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The Deacon Blog

A magazine staff blog with news of alumni and the WFU community

Maria Henson

Holdridge on the loss of Seamus Heaney

The great Irish poet and Nobel laureate Seamus Heaney was laid to rest Monday. When news alerts announced Heaney’s death on Friday, they prompted me to turn to that treasured resource at Wake Forest: the Wake Forest University Press, the premier publisher of Irish poetry in North America.

Famed Irish poet Seamus Heaney

Famed Irish poet Seamus Heaney

Jefferson Holdridge serves as director and editor of the press and teaches Irish literature as an associate professor of English. I wondered whether Holdridge, who had studied in Dublin, had known Heaney. He wrote me over the weekend:

“My first memories of Heaney were of studying him in the late ’70s, not long after he began writing in fact.  I have loved his work from that period on. I was given his second book Door into the Dark during my first stay in Ireland in the early ’80s.  And I saw him read there in the mid-’80s a number of times.  Each time I was struck by his sonorous voice and even more so by the care he took to answer questions from the audience.  Once I remember an older woman asking him what he thought of all the primroses that were no longer.  He stumbled for a moment and then went into a beautiful rendering of the importance of Irish landscape.

Our paths crossed many times since those early years, but one of my most vivid memories is of seeing him read at the Abbey Theater, which was sold out for a launch of his much later book Electric Light (2001).  Imagine that — a poet selling out a theater.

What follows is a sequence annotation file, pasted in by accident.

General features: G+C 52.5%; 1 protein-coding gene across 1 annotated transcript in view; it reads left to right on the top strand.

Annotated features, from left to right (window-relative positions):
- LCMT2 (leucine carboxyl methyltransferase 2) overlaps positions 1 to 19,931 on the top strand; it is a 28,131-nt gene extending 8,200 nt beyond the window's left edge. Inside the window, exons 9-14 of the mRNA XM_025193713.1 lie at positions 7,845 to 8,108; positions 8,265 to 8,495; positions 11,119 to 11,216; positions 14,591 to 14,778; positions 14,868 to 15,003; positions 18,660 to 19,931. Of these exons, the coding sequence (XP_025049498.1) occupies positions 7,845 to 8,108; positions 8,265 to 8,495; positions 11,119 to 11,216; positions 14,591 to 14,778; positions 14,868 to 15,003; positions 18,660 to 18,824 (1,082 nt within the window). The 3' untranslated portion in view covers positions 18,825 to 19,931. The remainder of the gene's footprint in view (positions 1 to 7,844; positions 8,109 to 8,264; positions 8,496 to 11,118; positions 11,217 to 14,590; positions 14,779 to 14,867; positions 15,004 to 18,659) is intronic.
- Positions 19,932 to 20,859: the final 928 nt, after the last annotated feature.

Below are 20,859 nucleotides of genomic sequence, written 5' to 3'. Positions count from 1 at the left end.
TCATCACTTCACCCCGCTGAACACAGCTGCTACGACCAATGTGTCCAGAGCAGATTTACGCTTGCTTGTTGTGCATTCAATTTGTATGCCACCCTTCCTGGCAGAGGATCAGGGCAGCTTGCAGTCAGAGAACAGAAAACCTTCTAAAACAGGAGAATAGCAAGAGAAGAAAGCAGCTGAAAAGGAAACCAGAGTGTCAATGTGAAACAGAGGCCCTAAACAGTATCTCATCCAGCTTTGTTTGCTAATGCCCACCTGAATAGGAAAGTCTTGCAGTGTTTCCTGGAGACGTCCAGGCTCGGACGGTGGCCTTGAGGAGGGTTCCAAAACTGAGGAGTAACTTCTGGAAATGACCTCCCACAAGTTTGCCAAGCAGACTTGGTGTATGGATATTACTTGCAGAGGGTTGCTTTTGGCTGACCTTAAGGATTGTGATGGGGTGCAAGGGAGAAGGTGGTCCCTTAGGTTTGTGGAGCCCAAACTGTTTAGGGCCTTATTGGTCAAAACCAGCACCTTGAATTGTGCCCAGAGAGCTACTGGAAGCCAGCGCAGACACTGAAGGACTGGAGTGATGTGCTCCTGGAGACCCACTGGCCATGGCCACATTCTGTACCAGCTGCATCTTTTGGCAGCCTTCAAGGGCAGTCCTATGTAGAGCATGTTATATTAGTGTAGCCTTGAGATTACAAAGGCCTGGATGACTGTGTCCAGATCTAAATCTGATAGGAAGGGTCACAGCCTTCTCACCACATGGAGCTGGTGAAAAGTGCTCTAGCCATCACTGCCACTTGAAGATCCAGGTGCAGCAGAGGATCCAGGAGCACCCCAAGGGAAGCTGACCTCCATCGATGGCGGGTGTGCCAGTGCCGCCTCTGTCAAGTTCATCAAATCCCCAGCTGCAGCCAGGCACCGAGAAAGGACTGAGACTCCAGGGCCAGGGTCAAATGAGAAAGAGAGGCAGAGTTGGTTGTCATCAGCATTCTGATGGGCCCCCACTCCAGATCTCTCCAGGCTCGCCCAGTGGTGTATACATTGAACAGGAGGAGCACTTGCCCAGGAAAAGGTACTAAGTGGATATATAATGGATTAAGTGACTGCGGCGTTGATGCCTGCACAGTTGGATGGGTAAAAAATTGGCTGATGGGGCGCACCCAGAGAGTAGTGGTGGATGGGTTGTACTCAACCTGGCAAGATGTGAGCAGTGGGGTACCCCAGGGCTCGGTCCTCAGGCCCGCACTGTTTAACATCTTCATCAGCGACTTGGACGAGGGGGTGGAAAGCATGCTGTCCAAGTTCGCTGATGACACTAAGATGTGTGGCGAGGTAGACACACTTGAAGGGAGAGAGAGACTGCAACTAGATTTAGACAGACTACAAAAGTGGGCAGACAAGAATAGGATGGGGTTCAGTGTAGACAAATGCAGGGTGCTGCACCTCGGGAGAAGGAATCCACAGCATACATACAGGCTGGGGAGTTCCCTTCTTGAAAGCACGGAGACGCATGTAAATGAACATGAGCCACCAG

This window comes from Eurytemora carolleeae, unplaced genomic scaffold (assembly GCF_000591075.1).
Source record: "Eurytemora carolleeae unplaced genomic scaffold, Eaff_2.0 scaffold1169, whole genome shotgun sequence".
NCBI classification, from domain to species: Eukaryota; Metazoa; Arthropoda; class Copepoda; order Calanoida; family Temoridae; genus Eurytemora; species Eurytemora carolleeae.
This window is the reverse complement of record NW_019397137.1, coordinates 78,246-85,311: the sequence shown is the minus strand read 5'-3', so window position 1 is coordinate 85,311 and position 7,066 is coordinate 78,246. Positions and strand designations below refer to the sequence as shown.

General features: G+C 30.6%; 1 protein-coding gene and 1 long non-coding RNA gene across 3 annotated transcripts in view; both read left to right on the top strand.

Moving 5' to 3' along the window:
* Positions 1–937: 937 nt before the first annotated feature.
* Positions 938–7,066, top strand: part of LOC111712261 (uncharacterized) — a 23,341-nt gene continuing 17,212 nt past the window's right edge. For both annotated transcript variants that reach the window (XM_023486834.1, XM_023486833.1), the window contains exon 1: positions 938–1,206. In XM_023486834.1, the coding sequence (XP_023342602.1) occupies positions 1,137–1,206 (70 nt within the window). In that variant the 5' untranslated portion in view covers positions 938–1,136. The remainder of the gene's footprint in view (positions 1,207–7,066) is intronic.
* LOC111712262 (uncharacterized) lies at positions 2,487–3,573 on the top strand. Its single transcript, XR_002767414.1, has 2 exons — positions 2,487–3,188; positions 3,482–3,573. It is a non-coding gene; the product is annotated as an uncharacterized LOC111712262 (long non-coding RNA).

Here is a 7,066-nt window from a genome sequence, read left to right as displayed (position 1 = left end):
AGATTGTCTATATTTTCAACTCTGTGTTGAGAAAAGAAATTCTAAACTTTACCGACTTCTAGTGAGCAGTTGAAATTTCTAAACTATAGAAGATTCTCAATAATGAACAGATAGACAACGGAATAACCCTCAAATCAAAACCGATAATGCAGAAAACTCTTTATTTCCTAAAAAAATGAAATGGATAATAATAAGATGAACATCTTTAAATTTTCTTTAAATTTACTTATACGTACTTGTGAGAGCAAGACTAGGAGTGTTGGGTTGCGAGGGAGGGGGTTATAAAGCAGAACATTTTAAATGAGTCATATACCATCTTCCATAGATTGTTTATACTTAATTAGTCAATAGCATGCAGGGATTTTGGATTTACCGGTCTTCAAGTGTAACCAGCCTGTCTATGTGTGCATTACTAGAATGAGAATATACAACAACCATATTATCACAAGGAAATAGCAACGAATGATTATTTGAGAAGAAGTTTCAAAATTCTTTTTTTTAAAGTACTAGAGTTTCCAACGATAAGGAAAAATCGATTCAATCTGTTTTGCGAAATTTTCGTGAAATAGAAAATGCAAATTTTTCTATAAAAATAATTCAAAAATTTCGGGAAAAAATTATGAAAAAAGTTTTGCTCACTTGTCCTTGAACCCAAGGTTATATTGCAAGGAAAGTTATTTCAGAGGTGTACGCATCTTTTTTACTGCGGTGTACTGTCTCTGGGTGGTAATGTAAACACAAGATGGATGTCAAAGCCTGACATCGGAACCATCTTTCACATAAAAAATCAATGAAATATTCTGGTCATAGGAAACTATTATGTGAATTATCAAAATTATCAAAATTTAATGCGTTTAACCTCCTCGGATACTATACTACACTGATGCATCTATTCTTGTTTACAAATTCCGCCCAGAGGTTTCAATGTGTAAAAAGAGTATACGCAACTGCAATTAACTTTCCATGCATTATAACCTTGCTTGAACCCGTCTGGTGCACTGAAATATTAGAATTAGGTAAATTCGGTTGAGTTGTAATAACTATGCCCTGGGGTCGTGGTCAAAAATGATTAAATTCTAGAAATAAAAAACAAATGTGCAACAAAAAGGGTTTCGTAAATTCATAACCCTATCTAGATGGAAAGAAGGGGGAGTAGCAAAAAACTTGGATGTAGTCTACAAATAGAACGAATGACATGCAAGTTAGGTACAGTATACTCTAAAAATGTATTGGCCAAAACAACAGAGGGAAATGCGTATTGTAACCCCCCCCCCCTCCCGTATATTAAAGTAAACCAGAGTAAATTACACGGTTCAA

My most recent memory is of him commemorating the poet Dennis O’Driscoll, who died unexpectedly and prematurely this past year.  Heaney was deeply moved by this sad event as I am by his death.”

Jefferson Holdridge heads the Wake Forest University Press

Jefferson Holdridge heads the Wake Forest University Press

Holdridge’s words served as tribute to an artist revered the world over. I found myself reading his poetry  and the remembrances of those who loved him. I recalled sitting with him at a bar in Cambridge, Mass., and hearing what Holdridge aptly calls that sonorous voice. It was the year before he would receive the Nobel Prize for Literature in 1995 ”for works of lyrical beauty and ethical depth, which exalt everyday miracles and the living past.”

At the requiem mass on Monday, his son told mourners in the Dublin church that his mother received her husband’s dying words in a text message in Latin. “Noli timere” – don’t be afraid.

The Guardian newspaper noted that Heaney told generations of aspiring writers: “Do not be afraid” in taking up the pen, and implored politicians of all stripes “‘do not be afraid’ in choosing the path of peace and eventually ending the Troubles by putting down the gun.”